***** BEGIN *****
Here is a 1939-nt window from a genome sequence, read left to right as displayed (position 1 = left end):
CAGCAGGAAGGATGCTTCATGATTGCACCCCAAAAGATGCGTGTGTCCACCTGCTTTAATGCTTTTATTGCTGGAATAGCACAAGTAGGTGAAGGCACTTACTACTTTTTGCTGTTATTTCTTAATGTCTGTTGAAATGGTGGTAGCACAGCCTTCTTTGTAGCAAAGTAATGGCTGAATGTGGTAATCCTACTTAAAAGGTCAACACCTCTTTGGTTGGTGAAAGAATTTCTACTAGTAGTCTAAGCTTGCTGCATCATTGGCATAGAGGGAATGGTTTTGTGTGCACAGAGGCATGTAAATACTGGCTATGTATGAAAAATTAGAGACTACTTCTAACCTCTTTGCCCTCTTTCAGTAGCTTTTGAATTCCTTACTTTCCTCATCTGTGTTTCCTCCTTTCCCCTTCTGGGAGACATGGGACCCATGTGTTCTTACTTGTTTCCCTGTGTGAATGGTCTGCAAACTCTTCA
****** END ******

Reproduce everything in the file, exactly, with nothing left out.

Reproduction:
Here is a 1939-nt window from a genome sequence, read left to right as displayed (position 1 = left end):
CAGCAGGAAGGATGCTTCATGATTGCACCCCAAAAGATGCGTGTGTCCACCTGCTTTAATGCTTTTATTGCTGGAATAGCACAAGTAGGTGAAGGCACTTACTACTTTTTGCTGTTATTTCTTAATGTCTGTTGAAATGGTGGTAGCACAGCCTTCTTTGTAGCAAAGTAATGGCTGAATGTGGTAATCCTACTTAAAAGGTCAACACCTCTTTGGTTGGTGAAAGAATTTCTACTAGTAGTCTAAGCTTGCTGCATCATTGGCATAGAGGGAATGGTTTTGTGTGCACAGAGGCATGTAAATACTGGCTATGTATGAAAAATTAGAGACTACTTCTAACCTCTTTGCCCTCTTTCAGTAGCTTTTGAATTCCTTACTTTCCTCATCTGTGTTTCCTCCTTTCCCCTTCTGGGAGACATGGGACCCATGTGTTCTTACTTGTTTCCCTGTGTGAATGGTCTGCAAACTCTTCA